Wait… what?

Read our summary of “Love & Respect” to find out!

Who Should Read “Love & Respect”? And Why?

“Love & Respect” is a book everyone should read: couples who argue because they argue, couples who don’t because there’s a very high chance that they will (come on, guys, you’re barely in the second month of your relationship; it’s a bit different later on).

Due to its Christian undertones in the first two parts and explicit Christian message in the last one, “Love & Respect” will probably be enjoyed the most by religious couples of almost any Christian denominations.

About Dr. Emerson Eggerichs

Dr. Emerson EggerichsDr. Emerson Eggerichs is the author of the “Love & Respect” series of books and the president of Love and Respect Ministries.

After obtaining a B.A. in Biblical studies, an M.A. in Communications, and a Master of Divinity degree from Dubuque Seminary, Eggerichs worked as a senior pastor of East Lansing’s Trinity Church for almost two decades.

In the meantime, he received a Ph.D. in Child and Family ecology from Michigan State University and authored his most famous book, “Love & Respect.”

He gives marriage conferences throughout the country and works closely with his wife Sarah, with whom he has lived in a happy marriage for almost half a century.

“Love & Respect PDF Summary”

“Each one of you also must love his wife as he loves himself,” instructs the men St. Paul the Apostle in his “Epistle to the Ephesians,” “and the wife must respect her husband.”

According to Dr. Emerson Eggerichs, in that very verse, the Bible says more about relationships than all the great poets, philosophers, and researchers who have ever lived or will ever be born.

And that is because, in his opinion, love and respect are the primary emotional needs of women and men respectively, which makes them as necessary to the wellbeing of each respective gender as air or food:

Wives are made to love, want to love, and expect love. Husbands are made to be respected, want respect, and expect respect.

True, Eggerichs doesn’t go that much into original psychological or scientific explanation as to why this should be true, but he offers numerous examples to prove his point, in addition to a supposedly surefire strategy to put it into practice and reap the rewards for your efforts.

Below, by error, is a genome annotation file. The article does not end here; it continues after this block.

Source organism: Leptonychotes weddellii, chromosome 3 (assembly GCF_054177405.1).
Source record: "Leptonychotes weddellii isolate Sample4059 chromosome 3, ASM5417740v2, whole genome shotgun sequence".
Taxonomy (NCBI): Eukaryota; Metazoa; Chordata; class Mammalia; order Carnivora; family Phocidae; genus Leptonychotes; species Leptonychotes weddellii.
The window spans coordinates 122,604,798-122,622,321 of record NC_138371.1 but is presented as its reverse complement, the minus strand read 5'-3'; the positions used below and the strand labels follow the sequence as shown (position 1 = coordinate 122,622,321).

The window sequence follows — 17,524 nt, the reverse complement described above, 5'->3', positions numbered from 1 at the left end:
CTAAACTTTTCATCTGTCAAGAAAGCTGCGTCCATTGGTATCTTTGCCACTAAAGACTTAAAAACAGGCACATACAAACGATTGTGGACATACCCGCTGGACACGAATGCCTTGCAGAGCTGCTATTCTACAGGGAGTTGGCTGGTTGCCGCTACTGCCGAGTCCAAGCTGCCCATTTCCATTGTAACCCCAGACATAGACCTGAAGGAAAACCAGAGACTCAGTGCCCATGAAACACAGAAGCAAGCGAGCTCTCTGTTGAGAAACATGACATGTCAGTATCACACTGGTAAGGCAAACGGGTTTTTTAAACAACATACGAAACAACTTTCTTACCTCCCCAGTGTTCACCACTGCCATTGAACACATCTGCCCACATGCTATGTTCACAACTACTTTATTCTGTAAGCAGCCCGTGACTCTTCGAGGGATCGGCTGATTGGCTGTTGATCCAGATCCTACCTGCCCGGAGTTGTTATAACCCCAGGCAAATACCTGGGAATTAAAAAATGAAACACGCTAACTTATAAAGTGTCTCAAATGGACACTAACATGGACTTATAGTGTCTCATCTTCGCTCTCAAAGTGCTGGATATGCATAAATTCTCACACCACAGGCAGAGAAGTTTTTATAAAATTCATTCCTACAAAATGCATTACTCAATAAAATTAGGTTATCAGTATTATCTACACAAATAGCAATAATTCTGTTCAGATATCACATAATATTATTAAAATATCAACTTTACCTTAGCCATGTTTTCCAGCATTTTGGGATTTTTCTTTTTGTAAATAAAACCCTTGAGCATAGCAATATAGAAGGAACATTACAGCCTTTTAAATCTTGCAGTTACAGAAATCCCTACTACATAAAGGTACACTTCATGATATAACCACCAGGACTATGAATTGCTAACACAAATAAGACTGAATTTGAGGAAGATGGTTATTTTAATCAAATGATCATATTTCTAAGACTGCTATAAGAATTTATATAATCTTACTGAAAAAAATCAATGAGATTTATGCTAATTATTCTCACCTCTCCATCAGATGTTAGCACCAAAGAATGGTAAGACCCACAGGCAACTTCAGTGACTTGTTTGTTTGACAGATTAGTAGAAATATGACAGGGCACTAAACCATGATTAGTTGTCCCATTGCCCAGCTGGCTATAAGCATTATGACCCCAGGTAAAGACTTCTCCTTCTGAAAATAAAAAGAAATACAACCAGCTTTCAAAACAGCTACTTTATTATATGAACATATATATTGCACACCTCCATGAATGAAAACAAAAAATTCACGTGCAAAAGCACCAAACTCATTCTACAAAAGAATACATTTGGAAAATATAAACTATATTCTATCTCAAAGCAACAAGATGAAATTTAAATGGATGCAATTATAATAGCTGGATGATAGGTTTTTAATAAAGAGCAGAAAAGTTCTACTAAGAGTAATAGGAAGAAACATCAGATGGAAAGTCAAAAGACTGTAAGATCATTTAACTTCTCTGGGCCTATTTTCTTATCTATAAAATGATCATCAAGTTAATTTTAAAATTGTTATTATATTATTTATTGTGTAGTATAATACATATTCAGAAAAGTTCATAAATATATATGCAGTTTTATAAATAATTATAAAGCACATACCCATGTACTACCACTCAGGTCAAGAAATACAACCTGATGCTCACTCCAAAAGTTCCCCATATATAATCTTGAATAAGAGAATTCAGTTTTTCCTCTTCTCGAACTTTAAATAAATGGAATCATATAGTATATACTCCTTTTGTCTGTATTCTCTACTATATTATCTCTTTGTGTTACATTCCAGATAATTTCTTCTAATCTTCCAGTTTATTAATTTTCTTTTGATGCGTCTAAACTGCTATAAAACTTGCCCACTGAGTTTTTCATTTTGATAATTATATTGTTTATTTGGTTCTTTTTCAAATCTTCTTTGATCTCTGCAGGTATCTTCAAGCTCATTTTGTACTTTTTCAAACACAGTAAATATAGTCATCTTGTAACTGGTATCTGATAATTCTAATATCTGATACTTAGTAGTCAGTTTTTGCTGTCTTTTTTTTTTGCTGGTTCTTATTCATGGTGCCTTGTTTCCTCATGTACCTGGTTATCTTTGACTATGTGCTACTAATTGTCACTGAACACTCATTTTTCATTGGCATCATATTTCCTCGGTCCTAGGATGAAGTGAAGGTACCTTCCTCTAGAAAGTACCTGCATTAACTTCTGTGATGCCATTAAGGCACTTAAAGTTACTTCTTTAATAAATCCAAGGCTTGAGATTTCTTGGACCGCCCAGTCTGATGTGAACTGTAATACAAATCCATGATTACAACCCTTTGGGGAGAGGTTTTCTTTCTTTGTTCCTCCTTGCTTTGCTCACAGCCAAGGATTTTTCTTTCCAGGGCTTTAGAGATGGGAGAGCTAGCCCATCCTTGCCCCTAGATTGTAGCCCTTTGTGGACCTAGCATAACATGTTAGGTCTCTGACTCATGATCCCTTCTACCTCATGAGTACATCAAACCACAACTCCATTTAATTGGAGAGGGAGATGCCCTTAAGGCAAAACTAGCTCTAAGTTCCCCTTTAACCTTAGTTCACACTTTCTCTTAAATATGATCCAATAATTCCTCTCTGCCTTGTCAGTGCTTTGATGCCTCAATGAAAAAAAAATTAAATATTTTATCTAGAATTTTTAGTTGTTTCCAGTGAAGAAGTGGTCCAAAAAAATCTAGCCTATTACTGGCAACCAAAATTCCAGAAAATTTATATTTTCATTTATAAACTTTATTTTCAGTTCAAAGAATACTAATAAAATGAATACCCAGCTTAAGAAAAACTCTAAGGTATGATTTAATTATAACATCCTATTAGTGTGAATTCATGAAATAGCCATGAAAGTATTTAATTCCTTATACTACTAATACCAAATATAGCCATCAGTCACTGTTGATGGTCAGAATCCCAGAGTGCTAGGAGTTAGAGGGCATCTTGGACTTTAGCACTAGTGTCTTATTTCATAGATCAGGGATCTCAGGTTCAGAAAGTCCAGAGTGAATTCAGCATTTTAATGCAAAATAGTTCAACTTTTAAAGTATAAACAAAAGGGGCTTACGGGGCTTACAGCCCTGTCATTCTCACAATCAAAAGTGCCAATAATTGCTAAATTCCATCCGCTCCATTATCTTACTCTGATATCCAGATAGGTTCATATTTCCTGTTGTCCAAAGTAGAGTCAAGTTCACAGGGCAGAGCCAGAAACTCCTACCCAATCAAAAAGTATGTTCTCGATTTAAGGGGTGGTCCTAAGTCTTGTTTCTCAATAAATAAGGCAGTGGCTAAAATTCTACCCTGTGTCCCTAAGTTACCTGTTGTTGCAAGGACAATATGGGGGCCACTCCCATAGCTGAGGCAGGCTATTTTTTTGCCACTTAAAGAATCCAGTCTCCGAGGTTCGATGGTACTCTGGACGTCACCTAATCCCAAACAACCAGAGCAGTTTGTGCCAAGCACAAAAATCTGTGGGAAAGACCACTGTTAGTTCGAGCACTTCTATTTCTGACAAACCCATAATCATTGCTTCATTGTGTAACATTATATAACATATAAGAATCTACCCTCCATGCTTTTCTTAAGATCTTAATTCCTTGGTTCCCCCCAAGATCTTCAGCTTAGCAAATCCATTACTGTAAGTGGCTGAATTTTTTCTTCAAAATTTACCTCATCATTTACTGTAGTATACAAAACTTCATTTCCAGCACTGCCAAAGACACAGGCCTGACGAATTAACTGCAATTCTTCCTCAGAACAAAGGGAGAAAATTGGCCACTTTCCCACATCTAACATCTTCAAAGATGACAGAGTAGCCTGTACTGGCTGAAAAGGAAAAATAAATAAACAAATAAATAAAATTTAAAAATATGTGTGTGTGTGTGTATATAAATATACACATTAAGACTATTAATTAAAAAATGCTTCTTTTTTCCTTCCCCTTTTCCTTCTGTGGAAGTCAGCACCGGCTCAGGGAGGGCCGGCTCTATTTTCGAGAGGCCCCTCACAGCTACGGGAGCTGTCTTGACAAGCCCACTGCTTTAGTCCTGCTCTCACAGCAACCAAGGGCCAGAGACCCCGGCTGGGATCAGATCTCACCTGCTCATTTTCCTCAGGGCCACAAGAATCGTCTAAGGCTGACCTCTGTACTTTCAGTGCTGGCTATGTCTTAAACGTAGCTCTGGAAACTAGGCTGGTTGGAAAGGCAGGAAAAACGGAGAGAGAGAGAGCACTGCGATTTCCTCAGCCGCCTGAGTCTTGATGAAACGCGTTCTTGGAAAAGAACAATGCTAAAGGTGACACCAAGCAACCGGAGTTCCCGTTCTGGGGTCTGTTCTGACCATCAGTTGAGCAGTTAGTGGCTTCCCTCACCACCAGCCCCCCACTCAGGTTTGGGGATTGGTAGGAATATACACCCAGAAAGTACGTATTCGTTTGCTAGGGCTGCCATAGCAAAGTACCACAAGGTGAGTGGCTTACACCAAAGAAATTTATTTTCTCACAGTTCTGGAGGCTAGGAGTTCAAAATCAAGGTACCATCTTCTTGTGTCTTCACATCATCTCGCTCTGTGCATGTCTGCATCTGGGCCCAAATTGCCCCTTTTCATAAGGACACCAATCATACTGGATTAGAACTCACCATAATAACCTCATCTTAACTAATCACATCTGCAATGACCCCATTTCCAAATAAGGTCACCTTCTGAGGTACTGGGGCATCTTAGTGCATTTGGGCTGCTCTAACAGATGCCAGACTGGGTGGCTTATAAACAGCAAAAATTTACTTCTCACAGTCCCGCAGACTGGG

Accordingly, the book itself is divided into three main sections:

PART ONE: THE CRAZY CYCLE

This is the theoretical section, analyzing in much more detail St. Paul’s above-quoted verse, and illustrating how all unhappy families are, in fact, unhappy in the same way, since they are all trapped in the identical no love/no respect succession of arguments.

This is, in a nutshell, the Crazy Cycle from the title: without love, she reacts in a disrespectful way; without respect, he reacts in an unloving way.

Why?

Because unlike women who usually see the world through pink sunglasses, men most often use blue sunglasses.

When men and women argue, these differing points of view escalate to the point of no return (Even Wittgenstein would say that we don’t visualize the meaning of words in the same way…)

PART TWO: THE ENERGIZING CYCLE

The only way to stop the Crazy Cycle spinning is to reverse it!

Because just the way a woman’s disrespect demotivates a man’s love and vice versa,

His love motivates her respect; her respect motivates his love.

So, in probably the most important section of his book, Dr. Eggerichs offers two strategies to energize the cycle of marriage: C-O-U-P-L-E for the men, and C-H-A-I-R-S for the women.

C-O-U-P-L-E: How to Spell Love to Your Wife

Closeness: She wants you to be close.
Openness: She wants you to open up to her.
Understanding: Don’t try to fix her; just listen.
Peacemaking: She wants you to say, “I’m sorry.”
Loyalty: She needs to know you’re committed.
Esteem: She wants you to honor and cherish her.

C-H-A-I-R-S: How to Spell Respect to Your Husband

Conquest: Appreciate his desire to work and achieve.
Hierarchy: Appreciate his desire to protect and provide.
Authority: Appreciate his desire to serve and to lead.
Insight: Appreciate his desire to analyze and counsel.
Relationship: Appreciate his desire for shoulder-to-shoulder friendship.
Sexuality: Appreciate his desire for sexual intimacy.

As Dr. Eggerichs concludes in the last chapter of this part, “the energizing cycle will work if you do.”

In other words, since everybody needs to be loved, love cannot be a passive activity. And as John Gottman demonstrated, marriages succeed not because couples don’t argue, but because they find a way to reach a compromise.

For the men, a compromise might mean listening to their girlfriends or wives and not trying to fix them; for the women, it may mean acting vulnerable and agreeing to be led.

But there’s no going forward unless both sides leave some of their burdens behind.

Your job, regardless of your spouse’s doings?

To “be the first to ‘seek peace and pursue it’ (1 Peter 3:11).”

PART THREE: THE REWARDED CYCLE

In the final part of his book, Dr. Eggerichs suggests that there is another cycle following the energizing one, and this one is the cycle where both partners uncover the real reason why they should love.

Since Dr. Eggerichs is a Christian author, it’s only expected that the reason is none other than God Himself.

If you love someone because you believe Paul’s words the greatest of all things is love (1 Corinthians 13:13), then you can truly love someone, regardless of how much she respects you (if you are a man) or how much he loves you back (if you are a woman).

The rewarded cycle is the cycle where “His love blesses regardless of her respect, and her respect blesses regardless of his love.”

Key Lessons from “Love & Respect”

1.      The Crazy Cycle is the No Love/No Respect Doom of All Marriages
2.      A Woman Wants to Be in a C-O-U-P-L-E
3.      A Man Needs His C-H-A-I-R-S

The Crazy Cycle is the No Love/No Respect Doom of All Marriages